-Dean
 

·
Registered
Joined
·
16 Posts
Discussion Starter · #6 ·
No I know that it is not flooded, the plugs are always brown and DRY. I know the trick of pulling out the plugs and cranking it over to shoot the fuel out. I am 100% sure it is a lack of fuel problem, when I go to start it after it is warm I can see that there fuel lines have no fuel, by holding the throttle wide open I can see the fuel getting sucked back down the line faster than if I don't touch the throttle. Once the fuel gets sucked down to the carb, off we go good as new!
I have tried running the sled with the gas cap loose (thinking I had a vacuum in the tank) and the same problem persists.
Do you think that I can be leaking air in the fuel pump? It has to be from the fuel pump down, because everything before the fuel pump is new. Thanks for the help!
 

·
Registered
Joined
·
16 Posts
Discussion Starter · #7 ·
hey ripper,

What about the impulse line that goes to the fuel pump from the engine... I never touched that and perhaps when the engine gets warm, it expands and I get an air leak... just an idea, what do you think?? would that not allow it to idle because the suction from the carbs would be too low to overcome the leak, but then at anything above idle the suction would be enough to keep it going?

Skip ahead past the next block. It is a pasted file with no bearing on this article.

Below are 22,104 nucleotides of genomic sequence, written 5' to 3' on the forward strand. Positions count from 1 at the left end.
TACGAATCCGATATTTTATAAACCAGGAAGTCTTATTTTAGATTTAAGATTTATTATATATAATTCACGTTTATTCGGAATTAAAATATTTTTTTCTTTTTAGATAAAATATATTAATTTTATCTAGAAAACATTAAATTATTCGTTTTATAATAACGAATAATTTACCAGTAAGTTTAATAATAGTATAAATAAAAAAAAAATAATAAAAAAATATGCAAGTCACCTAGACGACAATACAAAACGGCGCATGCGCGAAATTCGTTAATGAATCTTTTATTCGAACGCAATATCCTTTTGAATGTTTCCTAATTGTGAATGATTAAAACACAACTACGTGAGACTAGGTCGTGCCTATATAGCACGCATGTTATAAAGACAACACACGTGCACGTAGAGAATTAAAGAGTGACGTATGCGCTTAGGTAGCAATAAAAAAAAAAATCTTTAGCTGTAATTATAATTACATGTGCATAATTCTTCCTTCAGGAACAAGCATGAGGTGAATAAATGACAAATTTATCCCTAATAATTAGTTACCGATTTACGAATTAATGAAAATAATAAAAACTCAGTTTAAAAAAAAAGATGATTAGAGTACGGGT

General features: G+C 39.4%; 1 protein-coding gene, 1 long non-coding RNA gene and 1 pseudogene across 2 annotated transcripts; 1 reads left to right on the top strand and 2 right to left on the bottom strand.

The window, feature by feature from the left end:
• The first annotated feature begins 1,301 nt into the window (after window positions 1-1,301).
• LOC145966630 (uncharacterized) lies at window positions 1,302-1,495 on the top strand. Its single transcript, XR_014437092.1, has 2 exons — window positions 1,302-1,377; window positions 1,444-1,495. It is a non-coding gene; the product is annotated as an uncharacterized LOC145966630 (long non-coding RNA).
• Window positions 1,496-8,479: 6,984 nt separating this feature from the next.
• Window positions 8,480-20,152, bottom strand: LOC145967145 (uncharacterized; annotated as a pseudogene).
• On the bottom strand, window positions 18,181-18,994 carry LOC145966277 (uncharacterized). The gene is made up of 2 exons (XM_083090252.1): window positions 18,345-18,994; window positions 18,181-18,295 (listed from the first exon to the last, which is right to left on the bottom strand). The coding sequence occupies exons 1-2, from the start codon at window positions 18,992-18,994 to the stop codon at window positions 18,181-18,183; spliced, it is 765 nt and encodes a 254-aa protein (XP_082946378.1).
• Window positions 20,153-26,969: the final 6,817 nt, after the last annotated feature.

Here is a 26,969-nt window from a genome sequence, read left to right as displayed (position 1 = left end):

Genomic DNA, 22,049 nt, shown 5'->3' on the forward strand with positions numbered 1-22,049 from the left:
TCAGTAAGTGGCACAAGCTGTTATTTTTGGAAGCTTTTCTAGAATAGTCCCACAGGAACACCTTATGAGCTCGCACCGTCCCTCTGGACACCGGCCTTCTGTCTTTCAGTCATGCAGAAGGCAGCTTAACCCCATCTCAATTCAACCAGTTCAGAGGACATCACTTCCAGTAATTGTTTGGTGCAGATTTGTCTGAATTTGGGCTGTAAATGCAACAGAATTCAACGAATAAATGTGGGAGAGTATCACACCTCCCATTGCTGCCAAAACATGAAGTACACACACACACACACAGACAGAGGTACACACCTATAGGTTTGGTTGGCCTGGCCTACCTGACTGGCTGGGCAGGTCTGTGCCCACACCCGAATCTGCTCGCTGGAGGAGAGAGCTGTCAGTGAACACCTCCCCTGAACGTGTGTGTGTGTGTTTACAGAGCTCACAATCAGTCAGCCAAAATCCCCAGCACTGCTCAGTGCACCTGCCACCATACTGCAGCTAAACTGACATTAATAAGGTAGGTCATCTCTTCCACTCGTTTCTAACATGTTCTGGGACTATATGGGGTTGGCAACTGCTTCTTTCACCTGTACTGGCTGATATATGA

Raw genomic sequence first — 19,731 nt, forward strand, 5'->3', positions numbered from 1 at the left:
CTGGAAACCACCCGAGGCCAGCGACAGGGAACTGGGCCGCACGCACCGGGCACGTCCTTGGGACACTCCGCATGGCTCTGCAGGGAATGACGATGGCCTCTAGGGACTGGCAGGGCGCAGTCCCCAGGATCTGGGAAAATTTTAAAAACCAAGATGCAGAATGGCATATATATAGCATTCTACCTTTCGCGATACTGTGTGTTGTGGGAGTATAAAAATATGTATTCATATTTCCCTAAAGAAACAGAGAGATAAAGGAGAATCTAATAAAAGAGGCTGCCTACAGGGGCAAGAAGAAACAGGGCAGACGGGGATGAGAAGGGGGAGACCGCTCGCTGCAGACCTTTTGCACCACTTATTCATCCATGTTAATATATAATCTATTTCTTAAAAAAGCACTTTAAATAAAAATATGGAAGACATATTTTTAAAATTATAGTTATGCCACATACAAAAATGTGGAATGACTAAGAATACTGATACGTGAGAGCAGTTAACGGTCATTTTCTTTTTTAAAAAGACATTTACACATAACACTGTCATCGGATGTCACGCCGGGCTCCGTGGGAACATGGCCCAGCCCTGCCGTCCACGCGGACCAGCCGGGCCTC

·
Registered
Joined
·
8,108 Posts
Originally posted by joslow420
[br]hey ripper,

What about the impulse line that goes to the fuel pump from the engine... I never touched that and perhaps when the engine gets warm, it expands and I get an air leak... just an idea, what do you think?? would that not allow it to idle because the suction from the carbs would be too low to overcome the leak, but then at anything above idle the suction would be enough to keep it going?
Yeah, that sounds like reasonable thinking... I don't think rebuilding fuel pumps is too expensive, and it may be worthwhile anyway.

AFAIK though, when a fuel pump goes, the suction in the crankcase ends up sucking the fuel into the crankcase, not pumping air into the lines...

-Dean
 

·
Registered
Joined
·
16 Posts
Discussion Starter · #10 ·
Dean,

I might just go with either rebuilding the fuel pump or checking out the impulse line. Since the problem is intermitent I am not sure that it would be a bad, or going bad fuel pump because it would seem that the sled would be hard to start all the time. I never thought of checking out the impulse line from the crankcase, I would assume that possibly when the sled gets warm that line gets loose and I lose my vacuum from the crankcase. Might be worth tinkering with.